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Does equity analyst research lack rigour and objectivity? Evidence from conference call questions and research notes

Does equity analyst research lack rigour and objectivity? Evidence from conference call questions... Doubts have been raised about the rigour and objectivity of sell-side analysts’ research due to institutional structures that promote pro-management behaviour. However, research in psychology stresses the importance of controlling for biases in individuals’ inherent cognitive processing behaviour when drawing conclusions about their propensity to undertake careful scientific analysis. Using social cognition theory, we predict that the rigour and objectivity evident in analyst research is more pronounced following unexpected news in general and unexpected bad news in particular. We evaluate this prediction against the null hypothesis that analyst research consistently lacks rigour and objectivity to maintain good relations with management. Using U.S. firm earnings surprises as our conditioning event, we examine the content of analysts’ conference call questions and research notes to assess the properties of their research. We find that analysts’ notes and conference call questions display material levels of rigour and objectivity when earnings news is unexpectedly positive, and that these characteristics are more pronounced in response to unexpectedly poor earnings news. Results are consistent with analysts’ innate cognitive processing response counteracting institutional considerations when attributional search incentives are strong. Exploratory analysis suggests that studying verbal and written outputs provides a more complete picture of analysts’ work. http://www.deepdyve.com/assets/images/DeepDyve-Logo-lg.png Accounting and Business Research Taylor & Francis

Does equity analyst research lack rigour and objectivity? Evidence from conference call questions and research notes

Does equity analyst research lack rigour and objectivity? Evidence from conference call questions and research notes

Accounting and Business Research , Volume 48 (1): 32 – Jan 2, 2018

Abstract

Doubts have been raised about the rigour and objectivity of sell-side analysts’ research due to institutional structures that promote pro-management behaviour. However, research in psychology stresses the importance of controlling for biases in individuals’ inherent cognitive processing behaviour when drawing conclusions about their propensity to undertake careful scientific analysis. Using social cognition theory, we predict that the rigour and objectivity evident in analyst research is more pronounced following unexpected news in general and unexpected bad news in particular. We evaluate this prediction against the null hypothesis that analyst research consistently lacks rigour and objectivity to maintain good relations with management. Using U.S. firm earnings surprises as our conditioning event, we examine the content of analysts’ conference call questions and research notes to assess the properties of their research. We find that analysts’ notes and conference call questions display material levels of rigour and objectivity when earnings news is unexpectedly positive, and that these characteristics are more pronounced in response to unexpectedly poor earnings news. Results are consistent with analysts’ innate cognitive processing response counteracting institutional considerations when attributional search incentives are strong. Exploratory analysis suggests that studying verbal and written outputs provides a more complete picture of analysts’ work.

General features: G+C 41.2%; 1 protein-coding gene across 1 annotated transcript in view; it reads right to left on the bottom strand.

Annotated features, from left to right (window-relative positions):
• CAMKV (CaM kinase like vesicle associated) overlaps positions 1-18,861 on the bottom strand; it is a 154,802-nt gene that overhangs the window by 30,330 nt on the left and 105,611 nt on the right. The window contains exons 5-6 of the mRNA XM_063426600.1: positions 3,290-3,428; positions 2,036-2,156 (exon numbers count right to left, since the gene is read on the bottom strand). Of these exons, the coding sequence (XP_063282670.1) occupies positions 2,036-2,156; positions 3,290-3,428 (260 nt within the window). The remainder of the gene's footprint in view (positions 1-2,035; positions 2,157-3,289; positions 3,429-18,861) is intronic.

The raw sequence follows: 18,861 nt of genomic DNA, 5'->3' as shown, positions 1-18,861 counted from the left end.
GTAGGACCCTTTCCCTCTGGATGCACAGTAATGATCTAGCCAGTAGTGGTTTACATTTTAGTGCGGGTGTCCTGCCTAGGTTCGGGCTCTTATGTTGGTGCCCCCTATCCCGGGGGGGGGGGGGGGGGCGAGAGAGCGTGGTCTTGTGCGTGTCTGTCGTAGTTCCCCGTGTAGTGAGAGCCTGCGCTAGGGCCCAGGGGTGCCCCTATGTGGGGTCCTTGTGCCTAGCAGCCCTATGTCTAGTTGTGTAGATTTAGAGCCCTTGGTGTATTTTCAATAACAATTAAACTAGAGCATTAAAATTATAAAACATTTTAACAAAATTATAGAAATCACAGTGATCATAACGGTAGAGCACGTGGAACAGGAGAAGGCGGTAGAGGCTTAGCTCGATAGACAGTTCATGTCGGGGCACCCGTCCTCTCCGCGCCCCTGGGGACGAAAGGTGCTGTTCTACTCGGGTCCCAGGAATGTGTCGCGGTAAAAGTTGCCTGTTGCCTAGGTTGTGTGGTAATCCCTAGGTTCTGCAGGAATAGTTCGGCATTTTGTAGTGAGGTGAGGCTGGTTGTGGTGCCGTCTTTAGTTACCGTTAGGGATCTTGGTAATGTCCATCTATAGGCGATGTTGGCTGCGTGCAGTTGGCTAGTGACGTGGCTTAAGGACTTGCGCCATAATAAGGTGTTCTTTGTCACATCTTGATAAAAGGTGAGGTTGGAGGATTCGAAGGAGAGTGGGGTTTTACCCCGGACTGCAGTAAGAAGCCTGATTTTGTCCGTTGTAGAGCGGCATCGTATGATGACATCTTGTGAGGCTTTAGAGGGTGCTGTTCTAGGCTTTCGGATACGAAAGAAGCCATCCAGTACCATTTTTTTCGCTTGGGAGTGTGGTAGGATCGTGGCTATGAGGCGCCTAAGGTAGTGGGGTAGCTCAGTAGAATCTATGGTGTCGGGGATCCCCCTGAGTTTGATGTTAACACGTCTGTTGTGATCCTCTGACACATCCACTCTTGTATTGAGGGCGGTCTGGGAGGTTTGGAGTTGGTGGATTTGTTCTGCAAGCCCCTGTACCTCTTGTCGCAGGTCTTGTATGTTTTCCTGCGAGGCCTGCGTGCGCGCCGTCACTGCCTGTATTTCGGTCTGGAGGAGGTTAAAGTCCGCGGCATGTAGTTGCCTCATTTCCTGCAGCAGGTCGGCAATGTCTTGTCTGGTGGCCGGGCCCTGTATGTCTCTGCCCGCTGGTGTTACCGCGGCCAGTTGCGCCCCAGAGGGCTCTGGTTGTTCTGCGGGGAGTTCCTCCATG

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References (109)

Publisher
Taylor & Francis
Copyright
© 2016 Informa UK Limited, trading as Taylor & Francis Group
ISSN
2159-4260
eISSN
0001-4788
DOI
10.1080/00014788.2016.1230487
Publisher site
See Article on Publisher Site

Abstract

Doubts have been raised about the rigour and objectivity of sell-side analysts’ research due to institutional structures that promote pro-management behaviour. However, research in psychology stresses the importance of controlling for biases in individuals’ inherent cognitive processing behaviour when drawing conclusions about their propensity to undertake careful scientific analysis. Using social cognition theory, we predict that the rigour and objectivity evident in analyst research is more pronounced following unexpected news in general and unexpected bad news in particular. We evaluate this prediction against the null hypothesis that analyst research consistently lacks rigour and objectivity to maintain good relations with management. Using U.S. firm earnings surprises as our conditioning event, we examine the content of analysts’ conference call questions and research notes to assess the properties of their research. We find that analysts’ notes and conference call questions display material levels of rigour and objectivity when earnings news is unexpectedly positive, and that these characteristics are more pronounced in response to unexpectedly poor earnings news. Results are consistent with analysts’ innate cognitive processing response counteracting institutional considerations when attributional search incentives are strong. Exploratory analysis suggests that studying verbal and written outputs provides a more complete picture of analysts’ work.

Journal

Accounting and Business ResearchTaylor & Francis

Published: Jan 2, 2018

Keywords: capital markets; textual analysis; analyst reports; conference calls

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